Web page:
Archive for February, 2012|Monthly archive page

“…and as always in parting, we wish you peace, love, and soul!”

In Uncategorized on February 14, 2012 at 9:34 pm

Those were Donald Cortez Cornelius’ parting words on the famed Soul Train. For many years, Soul Train was a Saturday staple in my household; before there was cable (and it was a while before cable made it into my household), the videos, the steps, the songs serenaded the walls of my home. It was a show unlike none other–it was not a show just for Blacks, it had crossover appeal and a lasting one indeed. Soul Train was on air for some 35 years. Don Cornelius died on February 1, 2012 at the age of 75.

Jamesetta Hawkins, or one Etta James, was born with a very special insight to soul. She revealed herself; her vulnerabilities and shared with all of us her at times raw, yet pure emotions through song. Miss Peaches exuded confidence, dignity, and grit. Etta James died on January 20, 2012 at the age of 73.

I have three music idols: Michael Jackson, Janet Jackson, and Whitney Elizabeth Houston. I grew up expressing myself through words and song (never mind that I could not sing), rather through songs and words I could reveal that inner part of me, the most vulnerable parts effortlessly. Whitney Houston was a songstress like none other; truly, her singing appeared to be effortlessly. My three idols grew with me, as I with them. And Whitney and I had a very special bond–one Christmas my mother bought me a beige and red tape recorder with a microphone. I did every Whitney Houston song imaginable and awful renditions, but I poured my heart out as I felt she did. Whitney Houston died February 11, 2012 at the age of 48.

These three lived life and the things that may have come with it. Through the fortune and fame, they struggled in some form or fashion. These struggles have been played out, written about, and discussed at nausea. These struggles were apart of who they were, these struggles, in a way, were the basis of their art–and in so, they revealed themselves through music, song, or dance. And I hope in their next life, they find that love that they showered me with, the peace that they brought through a few comforting lines, and the soul that they helped me to find…I hope they find the art of living without torment and know what it feels like to “get a good feeling…get a feeling that I never, never, never, never had before” and just dance with somebody.


I am [not] African American

In Uncategorized on February 7, 2012 at 1:06 am

My October blog “40 Million Ways” questioned our efforts in reaching the 1960s’ goal of a post-racial society and exactly what it means to be Black. In Who’s Afraid of Post-Blackness, Touré relies on a rather simple yet complex idea; and idea or reasoning that he borrowed from Dr. Henry Louis Gates: if there are 40 million African Americans, then there are 40 million ways to be Black.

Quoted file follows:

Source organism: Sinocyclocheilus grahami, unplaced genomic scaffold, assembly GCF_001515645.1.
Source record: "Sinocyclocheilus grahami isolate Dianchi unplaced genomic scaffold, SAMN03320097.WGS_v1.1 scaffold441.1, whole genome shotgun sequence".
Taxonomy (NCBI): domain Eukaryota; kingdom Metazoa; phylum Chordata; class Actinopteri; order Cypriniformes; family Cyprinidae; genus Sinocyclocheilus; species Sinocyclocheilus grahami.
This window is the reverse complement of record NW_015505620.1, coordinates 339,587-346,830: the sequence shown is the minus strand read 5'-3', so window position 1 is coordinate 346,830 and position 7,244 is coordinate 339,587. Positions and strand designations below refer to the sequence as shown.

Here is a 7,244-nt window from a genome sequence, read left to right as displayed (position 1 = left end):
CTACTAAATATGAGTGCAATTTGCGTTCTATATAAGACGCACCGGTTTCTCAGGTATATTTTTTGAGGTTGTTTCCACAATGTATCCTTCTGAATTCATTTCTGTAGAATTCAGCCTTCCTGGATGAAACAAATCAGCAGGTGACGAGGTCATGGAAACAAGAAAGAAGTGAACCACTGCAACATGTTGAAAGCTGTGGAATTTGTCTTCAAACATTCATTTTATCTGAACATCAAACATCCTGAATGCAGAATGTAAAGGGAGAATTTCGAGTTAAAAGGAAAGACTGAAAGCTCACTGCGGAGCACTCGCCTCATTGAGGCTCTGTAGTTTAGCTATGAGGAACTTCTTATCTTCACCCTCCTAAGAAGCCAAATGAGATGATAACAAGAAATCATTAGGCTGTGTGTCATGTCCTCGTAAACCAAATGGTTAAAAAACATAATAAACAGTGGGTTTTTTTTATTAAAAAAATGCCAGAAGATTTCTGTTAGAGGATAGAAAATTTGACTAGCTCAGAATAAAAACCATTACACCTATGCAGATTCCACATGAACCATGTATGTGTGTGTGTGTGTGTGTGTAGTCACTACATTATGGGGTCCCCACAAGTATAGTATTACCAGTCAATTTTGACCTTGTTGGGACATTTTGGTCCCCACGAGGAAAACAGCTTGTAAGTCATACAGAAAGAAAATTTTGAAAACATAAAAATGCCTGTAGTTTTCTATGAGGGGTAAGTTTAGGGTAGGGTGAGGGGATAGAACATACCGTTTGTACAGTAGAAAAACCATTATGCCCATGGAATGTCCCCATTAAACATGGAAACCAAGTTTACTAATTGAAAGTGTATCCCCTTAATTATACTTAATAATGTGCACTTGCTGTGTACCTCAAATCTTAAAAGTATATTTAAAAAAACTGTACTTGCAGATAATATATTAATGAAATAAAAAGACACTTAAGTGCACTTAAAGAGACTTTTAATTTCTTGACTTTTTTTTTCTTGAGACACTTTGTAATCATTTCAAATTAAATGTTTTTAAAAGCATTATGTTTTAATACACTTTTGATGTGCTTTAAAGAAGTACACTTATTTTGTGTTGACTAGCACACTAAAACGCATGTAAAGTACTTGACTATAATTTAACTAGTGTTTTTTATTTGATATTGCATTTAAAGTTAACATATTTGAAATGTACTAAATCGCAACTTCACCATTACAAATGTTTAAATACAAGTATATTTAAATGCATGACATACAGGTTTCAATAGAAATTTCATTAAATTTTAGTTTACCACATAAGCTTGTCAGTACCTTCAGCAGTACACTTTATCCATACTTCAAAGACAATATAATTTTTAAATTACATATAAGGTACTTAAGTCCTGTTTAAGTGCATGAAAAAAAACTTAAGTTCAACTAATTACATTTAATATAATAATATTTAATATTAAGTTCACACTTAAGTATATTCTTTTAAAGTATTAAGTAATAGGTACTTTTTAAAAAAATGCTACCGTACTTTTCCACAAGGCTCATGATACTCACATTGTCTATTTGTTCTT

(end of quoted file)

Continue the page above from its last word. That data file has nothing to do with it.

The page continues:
And one such way to be Black in America is to say that you are not African American but Black. In “Off the Treadmill,” Wall Street Journal reporter James Taranto details how the term African American, for some individuals, has been misapplied, mislabeled, and historically inaccurate. In the article, author and Jamaican-born Joan Morgan, reveals her families’ displeasure with her being introduced as an African American author. “‘That act of calling me African-American completely erased their history and the sacrifice and contributions it took to make me an author.’ (She calls herself a Black-Caribbean American, with a capital B.)”

Gibré George has taken the anti-African American claim to Facebook, where he has begun a page dedicated to the rejection of a term and claim that Jesse Jackson and other proponents advocated for during the late 1980s. Jackson’s efforts encouraged American Blacks to reconnect with their African ancestry; frankly, a pan-Africanist perspective where the present and past lie in one’s ancestors originating from the continent. When I was a sophomore in college, we had a dorm hall activity, where there were a handful of African Americans or Blacks. We were tasked, by our White Resident Assistant (RA), to write something about ourselves that no one would know by simply looking at you. We then wrote anonymously and placed the scraps of paper in a bowl. A hall mate would select one paper and read aloud and the group was to determine who the individual was. As I dust the memories, one particular exchange remains most notable even to this day. Paper: “I am African American.” Hall mate response: “Well, we know that is somebody Black.” To my hall mate’s surprise, the white RA had dual citizenship: she was born in Africa to American parents. For my hall mate, the shock and embarrassment warmed her face; and she instantly apologized. African American was intended to make the linkage to Africa and America, and somewhere on the acceptance train, this has come to be limiting in who could wear the identity badge and too inclusive at the same time. And it was at that moment, the issues of race and identity smacked us all in the face. As Jesse Washington asserts, the use of African American “Instead, it’s a misleading connection to a distant culture.”

If there are 40 million ways, then among those ways, we would learn to use African American more appropriately. This includes yours truly. I have often used the term interchangeably with Black. When I use African American, what about the other part of me; how can I pay homage to the rest of my history, my ancestry without falling into one category or the other? And the debate continues…